Albert (Clarke Peters) is forced out of the building he has called home since the storm ended when its rightful owner returns. This echoes a problem among many New Orleans residents. Property owners didn’t immediately return, but when they have, they want their belongings returned. Albert, on the other hand, never left, and feels like he has more right to the place than the man who abandoned it. While Albert leaves without much of a fight, knowing it’s one he cannot win, there are ill feelings that will not be resvoled anytime soon.

When Albert took over the place, it was in sorry shape. He has worked hard to rebuild it, and find a suitable living space within the ravaged city. Doesn’t that give him some claim to the building? After all, not only did the owner not come back for it until over a year has passed, but he did nothing to start to restore his property. While the legal terms must be taken into account, there is something to say for survivors who stuck it out in their home, and it makes the question of who deserves the land more of a sticky question, morally speaking,

The love triangle between Davis (Steve Zahn), Annie (Lucia Micarelli), and Sonny (Michiel Huisman) is far from over. Davis and Annie have gotten pretty serious over the hiatus, but Sonny is back, looking cleaned up and sane. In fact, Sonny gets to perform with Annie in a local club, and is nothing but gracious to both her and Davis. Sonny and Annie feel more right than Annie and Davis, so it’s quite possible that the new relationship will be short lived. Which is fine, as long as Janette comes back to Davis.

Poor Davis is the nice guy who can’t ever win. He loves music, but is much more an admirer than a performer. He is currently working once more as a radio DJ, but clashes with his boss, per uual. Davis deserves a steady job he is passionate about and a nice woman in the same vein. While Annie is into music and Janette is more about cooking, both are artists authentic to the city, making either a suitable mate for Davis. With everything Davis and the place he loves have gone through, it’s time that he is happy, whether that is completely realistic or not.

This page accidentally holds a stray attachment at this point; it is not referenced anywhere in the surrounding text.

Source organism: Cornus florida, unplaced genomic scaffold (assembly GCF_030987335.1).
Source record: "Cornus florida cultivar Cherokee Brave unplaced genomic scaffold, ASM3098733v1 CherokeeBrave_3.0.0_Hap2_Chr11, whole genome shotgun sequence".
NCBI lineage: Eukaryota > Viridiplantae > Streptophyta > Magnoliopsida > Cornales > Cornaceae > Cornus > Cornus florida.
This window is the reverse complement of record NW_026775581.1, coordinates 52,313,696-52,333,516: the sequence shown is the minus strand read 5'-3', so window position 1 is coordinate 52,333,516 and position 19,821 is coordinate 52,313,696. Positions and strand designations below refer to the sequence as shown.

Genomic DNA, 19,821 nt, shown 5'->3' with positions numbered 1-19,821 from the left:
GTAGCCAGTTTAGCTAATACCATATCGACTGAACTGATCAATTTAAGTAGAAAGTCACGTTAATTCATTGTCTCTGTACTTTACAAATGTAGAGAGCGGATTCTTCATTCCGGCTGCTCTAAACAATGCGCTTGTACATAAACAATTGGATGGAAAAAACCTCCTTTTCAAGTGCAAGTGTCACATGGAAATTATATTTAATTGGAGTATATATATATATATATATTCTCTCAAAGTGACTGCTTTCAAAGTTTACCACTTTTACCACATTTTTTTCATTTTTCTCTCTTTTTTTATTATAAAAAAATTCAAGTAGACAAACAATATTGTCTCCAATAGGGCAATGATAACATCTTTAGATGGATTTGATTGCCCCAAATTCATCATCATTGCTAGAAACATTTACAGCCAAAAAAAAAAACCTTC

There is a new man in town in the form of Nelson Hidalgo (Jon Seda, The Pacific, Close to Home). At first, it appears that Nelson has come to New Orleans from Dallas, Texas just to make money, having been assured by his cousin there is plenty of opportunity here. But Nelson quickly falls in love with the city, its people, its cuisine, and its music. It’s not just an act, as Nelson drags his reluctant cousin, who is more concerned with working than enjoying himself, anywhere he can soak up the culture. Granted, this is a new experience for Nelson, but it looks like love at first sight.

The question is, how will Nelson’s arc develop? Will he be a heartless speculator who puts the almighty dollar first? Sure, he plans on staying because of the aforementioned attraction, but that doesn’t mean he is loyal to anyone who gets in the way of his profit. Or he may be, as he witnesses the hardships the locals have gone through and begins to feel sorry for them. One episode in, with only scant minutes of screen time because of so many characters he must share the show with, it is impossible to know what kind of man Nelson really is. Inevitable, we will find out.

Treme airs Sunday nights at 10 p.m. ET. Do yourself a favor and be sure to tune in.

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About JeromeWetzelTV

Jerome writes TV reviews for BlogCritics.org and Seat42F.com, as well as fiction. He is a frequent guest on two podcasts, Let's Talk TV with Barbara Barnett and The Good, the Bad, & the Geeky. All of his work can be found on his website, jeromewetzel.com